16. The effect of lensing magnification on the apparent distribution of black hole mergers

    CERN Document Server

    Dai, Liang; Sigurdson, Kris

    2016-01-01

    The recent detection of gravitational waves indicates that stellar-mass black hole binaries are likely to be a key population of sources for forthcoming observations. With future upgrades, ground-based detectors could detect merging black hole binaries out to cosmological distances. Gravitational wave bursts from high redshifts ($z \\gtrsim 1$) can be strongly magnified by gravitational lensing due to intervening galaxies along the line of sight. In the absence of electromagnetic counterparts, the mergers' intrinsic mass scale and redshift are degenerate with the unknown magnification factor $\\mu$. Hence, strongly magnified low-mass mergers from high redshifts appear as higher-mass mergers from lower redshifts. We assess the impact of this degeneracy on the mass-redshift distribution of observable events for generic models of binary black hole formation from normal stellar evolution, Pop III star remnants, or a primordial black hole population. We find that strong magnification ($\\mu \\gtrsim 3$) generally crea...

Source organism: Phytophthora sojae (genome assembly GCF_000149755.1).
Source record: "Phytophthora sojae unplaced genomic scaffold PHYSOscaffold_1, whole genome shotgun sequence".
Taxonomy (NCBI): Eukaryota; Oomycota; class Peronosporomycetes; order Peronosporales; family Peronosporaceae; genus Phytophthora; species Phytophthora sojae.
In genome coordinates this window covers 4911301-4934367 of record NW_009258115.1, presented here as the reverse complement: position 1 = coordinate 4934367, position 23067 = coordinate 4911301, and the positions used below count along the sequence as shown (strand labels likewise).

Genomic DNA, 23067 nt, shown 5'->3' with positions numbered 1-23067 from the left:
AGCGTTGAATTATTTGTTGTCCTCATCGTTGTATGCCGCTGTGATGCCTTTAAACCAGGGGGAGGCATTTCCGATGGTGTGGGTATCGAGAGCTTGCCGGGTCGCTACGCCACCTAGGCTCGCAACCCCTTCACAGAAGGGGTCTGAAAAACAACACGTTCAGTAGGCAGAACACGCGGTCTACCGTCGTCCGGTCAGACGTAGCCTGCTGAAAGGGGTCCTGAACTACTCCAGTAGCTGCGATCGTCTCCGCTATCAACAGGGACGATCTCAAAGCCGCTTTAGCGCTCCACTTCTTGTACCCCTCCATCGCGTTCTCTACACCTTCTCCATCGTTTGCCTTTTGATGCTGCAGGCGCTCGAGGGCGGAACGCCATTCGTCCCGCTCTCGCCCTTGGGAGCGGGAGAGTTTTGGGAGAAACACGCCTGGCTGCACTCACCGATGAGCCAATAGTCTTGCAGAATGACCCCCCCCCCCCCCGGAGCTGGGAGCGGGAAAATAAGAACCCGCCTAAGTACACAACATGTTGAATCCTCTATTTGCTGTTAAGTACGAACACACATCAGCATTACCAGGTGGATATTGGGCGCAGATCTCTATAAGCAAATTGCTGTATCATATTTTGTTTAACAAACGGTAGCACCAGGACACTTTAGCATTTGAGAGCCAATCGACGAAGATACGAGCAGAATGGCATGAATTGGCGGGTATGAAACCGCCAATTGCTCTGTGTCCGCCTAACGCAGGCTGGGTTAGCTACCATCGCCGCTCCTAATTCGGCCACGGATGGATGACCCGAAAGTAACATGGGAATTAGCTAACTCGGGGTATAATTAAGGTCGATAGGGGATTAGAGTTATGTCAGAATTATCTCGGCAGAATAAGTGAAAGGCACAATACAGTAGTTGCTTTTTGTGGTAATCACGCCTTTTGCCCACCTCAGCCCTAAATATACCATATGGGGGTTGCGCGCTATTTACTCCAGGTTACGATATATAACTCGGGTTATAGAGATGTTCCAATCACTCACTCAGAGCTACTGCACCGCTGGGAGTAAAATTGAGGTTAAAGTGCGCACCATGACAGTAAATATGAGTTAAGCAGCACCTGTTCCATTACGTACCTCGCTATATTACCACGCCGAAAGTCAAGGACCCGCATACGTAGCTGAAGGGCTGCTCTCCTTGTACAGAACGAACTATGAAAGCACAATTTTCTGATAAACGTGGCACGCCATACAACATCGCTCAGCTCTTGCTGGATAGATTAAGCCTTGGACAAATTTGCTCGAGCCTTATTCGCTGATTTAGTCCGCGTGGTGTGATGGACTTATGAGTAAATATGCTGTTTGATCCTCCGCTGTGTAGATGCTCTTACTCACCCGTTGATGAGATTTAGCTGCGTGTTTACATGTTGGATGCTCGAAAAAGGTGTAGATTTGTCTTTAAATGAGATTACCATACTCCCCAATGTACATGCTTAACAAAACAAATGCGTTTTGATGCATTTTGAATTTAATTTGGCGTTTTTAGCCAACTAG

17. Quantum Black Holes Effects on the Shape of Extensive Air Showers

    CERN Document Server

    Arsene, Nicusor; Denton, Peter B; Micu, Octavian

    2013-01-01

    We investigate the possibility to find a characteristic TeV scale quantum black holes decay signature in the data recorded by cosmic rays experiments. TeV black holes can be produced via the collisions of ultra high energetic protons (E > $10^18$ eV) with nucleons the from atmosphere. We focus on the case when the black holes decay into two particles moving in the forward direction in the Earth reference frame (back-to-back in the center of mass reference frame) and induce two overlapping showers. When reconstructing both the energy and the shape of the resultant air shower, there is a significant difference between showers induced only via standard model interactions and showers produced via the back-to-back decay of black holes as intermediate states.